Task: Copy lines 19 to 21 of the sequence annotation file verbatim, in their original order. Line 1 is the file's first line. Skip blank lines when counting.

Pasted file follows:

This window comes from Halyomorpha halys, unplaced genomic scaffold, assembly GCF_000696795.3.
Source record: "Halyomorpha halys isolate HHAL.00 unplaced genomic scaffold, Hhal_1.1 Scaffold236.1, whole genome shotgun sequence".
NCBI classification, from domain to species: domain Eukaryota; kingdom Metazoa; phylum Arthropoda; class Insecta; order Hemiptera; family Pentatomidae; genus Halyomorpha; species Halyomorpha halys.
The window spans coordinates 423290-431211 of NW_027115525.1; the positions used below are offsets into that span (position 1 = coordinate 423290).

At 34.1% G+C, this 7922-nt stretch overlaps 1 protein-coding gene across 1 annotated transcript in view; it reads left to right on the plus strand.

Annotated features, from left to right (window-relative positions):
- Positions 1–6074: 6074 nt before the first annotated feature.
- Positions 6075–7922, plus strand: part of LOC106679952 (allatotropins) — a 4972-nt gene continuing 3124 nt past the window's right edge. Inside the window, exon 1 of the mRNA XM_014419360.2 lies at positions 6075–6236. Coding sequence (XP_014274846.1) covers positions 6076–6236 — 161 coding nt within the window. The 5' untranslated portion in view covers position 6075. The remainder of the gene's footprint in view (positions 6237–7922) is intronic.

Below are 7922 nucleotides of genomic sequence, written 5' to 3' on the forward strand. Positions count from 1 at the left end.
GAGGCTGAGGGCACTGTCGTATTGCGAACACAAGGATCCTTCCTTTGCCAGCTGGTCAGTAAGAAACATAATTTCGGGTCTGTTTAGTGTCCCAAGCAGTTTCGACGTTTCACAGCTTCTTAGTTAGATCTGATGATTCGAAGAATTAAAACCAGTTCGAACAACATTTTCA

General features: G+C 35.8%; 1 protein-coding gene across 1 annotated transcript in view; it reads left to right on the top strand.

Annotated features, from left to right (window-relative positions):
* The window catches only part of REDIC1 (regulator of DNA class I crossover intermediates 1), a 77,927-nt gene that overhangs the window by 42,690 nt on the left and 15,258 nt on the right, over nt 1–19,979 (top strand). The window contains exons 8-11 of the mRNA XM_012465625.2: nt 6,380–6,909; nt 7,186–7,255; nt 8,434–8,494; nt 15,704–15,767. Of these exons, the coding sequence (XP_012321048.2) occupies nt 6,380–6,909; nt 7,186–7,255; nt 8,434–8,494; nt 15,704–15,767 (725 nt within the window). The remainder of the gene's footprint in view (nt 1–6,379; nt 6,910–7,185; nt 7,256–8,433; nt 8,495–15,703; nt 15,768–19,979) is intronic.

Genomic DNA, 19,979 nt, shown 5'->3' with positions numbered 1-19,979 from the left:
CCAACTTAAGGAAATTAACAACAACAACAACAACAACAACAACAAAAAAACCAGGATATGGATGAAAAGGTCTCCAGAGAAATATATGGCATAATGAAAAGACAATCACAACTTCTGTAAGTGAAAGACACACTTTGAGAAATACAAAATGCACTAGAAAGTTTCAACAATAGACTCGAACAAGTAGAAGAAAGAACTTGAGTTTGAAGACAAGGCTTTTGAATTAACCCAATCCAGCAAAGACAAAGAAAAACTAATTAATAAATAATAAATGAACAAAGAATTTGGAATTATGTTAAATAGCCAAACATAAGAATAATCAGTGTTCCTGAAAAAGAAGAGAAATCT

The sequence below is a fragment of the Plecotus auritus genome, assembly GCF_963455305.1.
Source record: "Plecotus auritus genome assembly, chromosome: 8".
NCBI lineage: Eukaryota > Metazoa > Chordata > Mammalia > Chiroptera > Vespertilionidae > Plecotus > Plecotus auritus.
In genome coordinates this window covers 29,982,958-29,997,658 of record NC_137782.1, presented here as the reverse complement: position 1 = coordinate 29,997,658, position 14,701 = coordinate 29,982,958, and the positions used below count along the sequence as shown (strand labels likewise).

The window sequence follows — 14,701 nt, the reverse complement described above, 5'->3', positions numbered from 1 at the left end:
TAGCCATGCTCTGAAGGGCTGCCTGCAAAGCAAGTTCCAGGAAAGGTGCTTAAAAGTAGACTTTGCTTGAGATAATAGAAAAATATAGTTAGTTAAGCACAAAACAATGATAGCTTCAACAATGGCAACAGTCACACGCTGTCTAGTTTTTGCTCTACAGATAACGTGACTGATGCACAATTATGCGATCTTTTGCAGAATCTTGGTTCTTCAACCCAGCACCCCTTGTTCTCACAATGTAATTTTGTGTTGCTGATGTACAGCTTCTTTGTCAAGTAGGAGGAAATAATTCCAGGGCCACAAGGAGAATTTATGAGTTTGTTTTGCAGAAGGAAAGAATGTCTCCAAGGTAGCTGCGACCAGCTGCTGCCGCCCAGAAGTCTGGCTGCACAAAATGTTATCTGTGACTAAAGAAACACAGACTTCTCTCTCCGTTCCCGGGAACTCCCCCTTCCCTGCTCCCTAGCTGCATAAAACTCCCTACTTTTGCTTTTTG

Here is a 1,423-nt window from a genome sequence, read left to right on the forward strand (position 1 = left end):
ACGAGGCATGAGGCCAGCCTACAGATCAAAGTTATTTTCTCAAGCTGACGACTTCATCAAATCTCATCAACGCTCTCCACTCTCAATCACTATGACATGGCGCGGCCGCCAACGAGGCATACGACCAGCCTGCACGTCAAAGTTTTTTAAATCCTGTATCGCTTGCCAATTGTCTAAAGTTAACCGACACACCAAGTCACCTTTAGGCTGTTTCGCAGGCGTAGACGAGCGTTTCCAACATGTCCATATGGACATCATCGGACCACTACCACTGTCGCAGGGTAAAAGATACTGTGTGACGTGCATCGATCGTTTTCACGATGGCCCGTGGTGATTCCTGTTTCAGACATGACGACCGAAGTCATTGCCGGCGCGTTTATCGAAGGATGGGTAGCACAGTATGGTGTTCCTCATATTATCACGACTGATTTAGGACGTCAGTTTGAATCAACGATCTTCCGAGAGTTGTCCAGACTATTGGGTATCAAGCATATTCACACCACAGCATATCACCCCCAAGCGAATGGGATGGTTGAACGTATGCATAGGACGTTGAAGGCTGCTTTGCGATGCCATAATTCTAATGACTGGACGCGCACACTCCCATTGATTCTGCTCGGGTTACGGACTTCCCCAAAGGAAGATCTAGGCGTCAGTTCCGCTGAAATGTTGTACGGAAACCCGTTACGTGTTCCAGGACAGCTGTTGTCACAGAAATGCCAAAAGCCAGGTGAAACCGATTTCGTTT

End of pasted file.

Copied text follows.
In genome coordinates this window covers 29,982,958-29,997,658 of record NC_137782.1, presented here as the reverse complement: position 1 = coordinate 29,997,658, position 14,701 = coordinate 29,982,958, and the positions used below count along the sequence as shown (strand labels likewise).

The window sequence follows — 14,701 nt, the reverse complement described above, 5'->3', positions numbered from 1 at the left end:
TAGCCATGCTCTGAAGGGCTGCCTGCAAAGCAAGTTCCAGGAAAGGTGCTTAAAAGTAGACTTTGCTTGAGATAATAGAAAAATATAGTTAGTTAAGCACAAAACAATGATAGCTTCAACAATGGCAACAGTCACACGCTGTCTAGTTTTTGCTCTACAGATAACGTGACTGATGCACAATTATGCGATCTTTTGCAGAATCTTGGTTCTTCAACCCAGCACCCCTTGTTCTCACAATGTAATTTTGTGTTGCTGATGTACAGCTTCTTTGTCAAGTAGGAGGAAATAATTCCAGGGCCACAAGGAGAATTTATGAGTTTGTTTTGCAGAAGGAAAGAATGTCTCCAAGGTAGCTGCGACCAGCTGCTGCCGCCCAGAAGTCTGGCTGCACAAAATGTTATCTGTGACTAAAGAAACACAGACTTCTCTCTCCGTTCCCGGGAACTCCCCCTTCCCTGCTCCCTAGCTGCATAAAACTCCCTACTTTTGCTTTTTG